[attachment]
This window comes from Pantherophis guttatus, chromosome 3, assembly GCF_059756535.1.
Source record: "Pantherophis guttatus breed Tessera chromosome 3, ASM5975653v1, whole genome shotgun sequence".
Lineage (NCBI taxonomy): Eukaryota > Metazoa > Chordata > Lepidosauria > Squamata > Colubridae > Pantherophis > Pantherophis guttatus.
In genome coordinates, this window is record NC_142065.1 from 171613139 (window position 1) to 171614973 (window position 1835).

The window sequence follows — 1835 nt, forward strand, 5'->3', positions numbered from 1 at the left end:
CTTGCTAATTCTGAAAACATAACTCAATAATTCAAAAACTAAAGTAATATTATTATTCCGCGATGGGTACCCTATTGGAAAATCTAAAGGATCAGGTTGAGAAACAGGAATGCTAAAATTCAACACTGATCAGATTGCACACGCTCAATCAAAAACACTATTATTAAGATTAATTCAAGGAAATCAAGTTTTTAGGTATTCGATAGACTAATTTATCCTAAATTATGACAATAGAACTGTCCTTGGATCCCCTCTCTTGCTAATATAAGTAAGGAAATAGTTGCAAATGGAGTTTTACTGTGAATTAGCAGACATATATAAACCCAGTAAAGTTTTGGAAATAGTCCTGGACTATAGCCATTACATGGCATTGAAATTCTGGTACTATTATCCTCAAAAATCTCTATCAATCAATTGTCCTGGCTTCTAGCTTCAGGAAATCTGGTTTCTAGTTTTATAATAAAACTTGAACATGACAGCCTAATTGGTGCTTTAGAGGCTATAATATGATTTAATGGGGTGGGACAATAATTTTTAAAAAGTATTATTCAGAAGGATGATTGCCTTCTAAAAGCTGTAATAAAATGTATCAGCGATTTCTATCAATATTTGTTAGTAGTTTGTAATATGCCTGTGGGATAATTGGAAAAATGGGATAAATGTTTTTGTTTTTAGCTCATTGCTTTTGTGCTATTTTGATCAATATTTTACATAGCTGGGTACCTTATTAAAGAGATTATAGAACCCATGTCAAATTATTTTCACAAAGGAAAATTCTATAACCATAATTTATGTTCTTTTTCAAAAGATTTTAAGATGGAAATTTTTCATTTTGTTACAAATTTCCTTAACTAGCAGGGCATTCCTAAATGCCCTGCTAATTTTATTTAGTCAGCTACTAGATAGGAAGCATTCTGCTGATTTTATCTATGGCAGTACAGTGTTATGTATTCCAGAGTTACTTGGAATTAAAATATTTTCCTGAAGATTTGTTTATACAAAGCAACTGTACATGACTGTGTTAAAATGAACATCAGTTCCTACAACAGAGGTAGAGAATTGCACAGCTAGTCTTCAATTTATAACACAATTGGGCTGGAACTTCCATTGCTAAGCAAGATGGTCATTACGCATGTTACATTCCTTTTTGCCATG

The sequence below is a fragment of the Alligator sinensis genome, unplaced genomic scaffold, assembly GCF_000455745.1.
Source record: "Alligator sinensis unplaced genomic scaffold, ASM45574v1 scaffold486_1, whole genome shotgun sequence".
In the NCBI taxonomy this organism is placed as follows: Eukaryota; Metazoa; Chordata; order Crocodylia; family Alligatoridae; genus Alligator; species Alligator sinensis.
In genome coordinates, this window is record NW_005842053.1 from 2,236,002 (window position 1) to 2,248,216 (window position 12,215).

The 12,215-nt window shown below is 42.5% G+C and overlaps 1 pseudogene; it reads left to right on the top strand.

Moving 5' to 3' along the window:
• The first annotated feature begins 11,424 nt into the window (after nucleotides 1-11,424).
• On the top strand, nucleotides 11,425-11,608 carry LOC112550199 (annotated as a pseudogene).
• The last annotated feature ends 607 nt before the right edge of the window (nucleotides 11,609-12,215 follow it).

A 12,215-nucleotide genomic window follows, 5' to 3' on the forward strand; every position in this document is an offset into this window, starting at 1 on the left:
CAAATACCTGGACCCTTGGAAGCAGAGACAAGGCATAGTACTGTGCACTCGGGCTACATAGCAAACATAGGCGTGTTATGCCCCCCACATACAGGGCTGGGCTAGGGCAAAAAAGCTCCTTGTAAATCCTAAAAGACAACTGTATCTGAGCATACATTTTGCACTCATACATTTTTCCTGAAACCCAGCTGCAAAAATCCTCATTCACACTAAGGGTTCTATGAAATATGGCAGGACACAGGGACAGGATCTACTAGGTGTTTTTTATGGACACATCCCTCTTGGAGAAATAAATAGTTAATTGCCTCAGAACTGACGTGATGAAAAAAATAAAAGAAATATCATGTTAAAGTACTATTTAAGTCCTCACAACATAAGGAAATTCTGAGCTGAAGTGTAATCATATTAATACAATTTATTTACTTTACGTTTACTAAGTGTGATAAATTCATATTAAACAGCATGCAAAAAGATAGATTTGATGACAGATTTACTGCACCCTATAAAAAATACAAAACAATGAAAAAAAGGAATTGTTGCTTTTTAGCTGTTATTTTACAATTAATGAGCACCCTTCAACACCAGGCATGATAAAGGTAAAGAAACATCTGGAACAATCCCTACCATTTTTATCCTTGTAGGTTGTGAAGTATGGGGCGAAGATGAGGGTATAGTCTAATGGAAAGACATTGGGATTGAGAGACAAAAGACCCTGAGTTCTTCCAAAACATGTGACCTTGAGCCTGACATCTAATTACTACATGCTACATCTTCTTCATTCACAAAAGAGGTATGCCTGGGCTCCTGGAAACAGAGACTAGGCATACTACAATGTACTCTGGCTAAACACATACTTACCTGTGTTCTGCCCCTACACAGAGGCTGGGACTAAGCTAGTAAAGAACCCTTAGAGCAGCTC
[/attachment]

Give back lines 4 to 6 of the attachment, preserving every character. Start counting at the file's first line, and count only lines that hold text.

In genome coordinates, this window is record NC_142065.1 from 171613139 (window position 1) to 171614973 (window position 1835).

The window sequence follows — 1835 nt, forward strand, 5'->3', positions numbered from 1 at the left end:
CTTGCTAATTCTGAAAACATAACTCAATAATTCAAAAACTAAAGTAATATTATTATTCCGCGATGGGTACCCTATTGGAAAATCTAAAGGATCAGGTTGAGAAACAGGAATGCTAAAATTCAACACTGATCAGATTGCACACGCTCAATCAAAAACACTATTATTAAGATTAATTCAAGGAAATCAAGTTTTTAGGTATTCGATAGACTAATTTATCCTAAATTATGACAATAGAACTGTCCTTGGATCCCCTCTCTTGCTAATATAAGTAAGGAAATAGTTGCAAATGGAGTTTTACTGTGAATTAGCAGACATATATAAACCCAGTAAAGTTTTGGAAATAGTCCTGGACTATAGCCATTACATGGCATTGAAATTCTGGTACTATTATCCTCAAAAATCTCTATCAATCAATTGTCCTGGCTTCTAGCTTCAGGAAATCTGGTTTCTAGTTTTATAATAAAACTTGAACATGACAGCCTAATTGGTGCTTTAGAGGCTATAATATGATTTAATGGGGTGGGACAATAATTTTTAAAAAGTATTATTCAGAAGGATGATTGCCTTCTAAAAGCTGTAATAAAATGTATCAGCGATTTCTATCAATATTTGTTAGTAGTTTGTAATATGCCTGTGGGATAATTGGAAAAATGGGATAAATGTTTTTGTTTTTAGCTCATTGCTTTTGTGCTATTTTGATCAATATTTTACATAGCTGGGTACCTTATTAAAGAGATTATAGAACCCATGTCAAATTATTTTCACAAAGGAAAATTCTATAACCATAATTTATGTTCTTTTTCAAAAGATTTTAAGATGGAAATTTTTCATTTTGTTACAAATTTCCTTAACTAGCAGGGCATTCCTAAATGCCCTGCTAATTTTATTTAGTCAGCTACTAGATAGGAAGCATTCTGCTGATTTTATCTATGGCAGTACAGTGTTATGTATTCCAGAGTTACTTGGAATTAAAATATTTTCCTGAAGATTTGTTTATACAAAGCAACTGTACATGACTGTGTTAAAATGAACATCAGTTCCTACAACAGAGGTAGAGAATTGCACAGCTAGTCTTCAATTTATAACACAATTGGGCTGGAACTTCCATTGCTAAGCAAGATGGTCATTACGCATGTTACATTCCTTTTTGCCATG